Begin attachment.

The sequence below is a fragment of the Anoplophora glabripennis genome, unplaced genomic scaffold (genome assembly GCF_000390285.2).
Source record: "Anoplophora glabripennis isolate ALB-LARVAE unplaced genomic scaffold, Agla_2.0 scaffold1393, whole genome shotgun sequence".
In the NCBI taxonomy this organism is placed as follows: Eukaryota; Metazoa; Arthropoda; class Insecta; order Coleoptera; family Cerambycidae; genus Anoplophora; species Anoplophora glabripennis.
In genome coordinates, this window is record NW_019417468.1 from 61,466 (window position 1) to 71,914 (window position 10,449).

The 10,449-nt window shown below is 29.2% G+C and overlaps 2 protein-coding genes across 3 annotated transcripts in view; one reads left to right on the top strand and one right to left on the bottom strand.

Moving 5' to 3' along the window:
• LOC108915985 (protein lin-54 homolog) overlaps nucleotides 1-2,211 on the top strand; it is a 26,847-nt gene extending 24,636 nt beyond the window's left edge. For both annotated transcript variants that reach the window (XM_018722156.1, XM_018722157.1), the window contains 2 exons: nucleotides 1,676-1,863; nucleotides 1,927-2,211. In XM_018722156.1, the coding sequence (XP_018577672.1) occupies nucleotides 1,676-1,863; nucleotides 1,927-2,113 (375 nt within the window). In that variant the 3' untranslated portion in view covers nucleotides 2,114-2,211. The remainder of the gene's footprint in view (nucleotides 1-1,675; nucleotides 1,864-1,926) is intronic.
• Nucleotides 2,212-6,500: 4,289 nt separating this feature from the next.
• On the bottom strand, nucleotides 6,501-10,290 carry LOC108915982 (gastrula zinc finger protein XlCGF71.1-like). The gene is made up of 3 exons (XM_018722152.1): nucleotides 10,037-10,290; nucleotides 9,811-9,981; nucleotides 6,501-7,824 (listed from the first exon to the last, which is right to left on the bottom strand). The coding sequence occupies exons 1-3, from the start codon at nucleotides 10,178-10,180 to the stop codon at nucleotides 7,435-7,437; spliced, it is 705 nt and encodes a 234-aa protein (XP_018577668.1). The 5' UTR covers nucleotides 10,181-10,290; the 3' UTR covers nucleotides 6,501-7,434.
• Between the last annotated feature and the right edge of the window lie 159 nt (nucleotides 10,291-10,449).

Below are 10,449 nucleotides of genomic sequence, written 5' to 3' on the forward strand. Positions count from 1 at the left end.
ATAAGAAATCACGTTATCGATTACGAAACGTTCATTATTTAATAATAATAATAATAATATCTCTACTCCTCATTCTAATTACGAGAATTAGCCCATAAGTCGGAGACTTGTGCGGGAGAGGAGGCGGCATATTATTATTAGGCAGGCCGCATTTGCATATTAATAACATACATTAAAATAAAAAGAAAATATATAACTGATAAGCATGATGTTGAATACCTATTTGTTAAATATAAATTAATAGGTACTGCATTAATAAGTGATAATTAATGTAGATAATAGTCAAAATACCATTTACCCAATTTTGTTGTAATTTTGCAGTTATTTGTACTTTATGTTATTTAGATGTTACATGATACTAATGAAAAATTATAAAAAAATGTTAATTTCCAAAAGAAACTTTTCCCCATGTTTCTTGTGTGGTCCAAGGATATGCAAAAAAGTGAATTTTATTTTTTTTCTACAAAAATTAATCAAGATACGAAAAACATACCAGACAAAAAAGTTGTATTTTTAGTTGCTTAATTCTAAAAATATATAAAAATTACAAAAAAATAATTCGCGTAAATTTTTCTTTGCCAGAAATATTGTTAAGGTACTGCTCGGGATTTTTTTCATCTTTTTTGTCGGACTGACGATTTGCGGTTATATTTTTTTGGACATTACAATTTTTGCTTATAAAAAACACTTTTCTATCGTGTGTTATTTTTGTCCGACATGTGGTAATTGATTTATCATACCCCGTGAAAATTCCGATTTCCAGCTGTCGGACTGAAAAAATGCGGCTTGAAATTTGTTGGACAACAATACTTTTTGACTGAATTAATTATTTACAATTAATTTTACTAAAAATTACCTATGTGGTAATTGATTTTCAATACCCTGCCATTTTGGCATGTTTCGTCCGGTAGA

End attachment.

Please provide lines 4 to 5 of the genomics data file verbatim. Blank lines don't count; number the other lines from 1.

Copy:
In genome coordinates, this window is record NW_019417468.1 from 61,466 (window position 1) to 71,914 (window position 10,449).

The 10,449-nt window shown below is 29.2% G+C and overlaps 2 protein-coding genes across 3 annotated transcripts in view; one reads left to right on the top strand and one right to left on the bottom strand.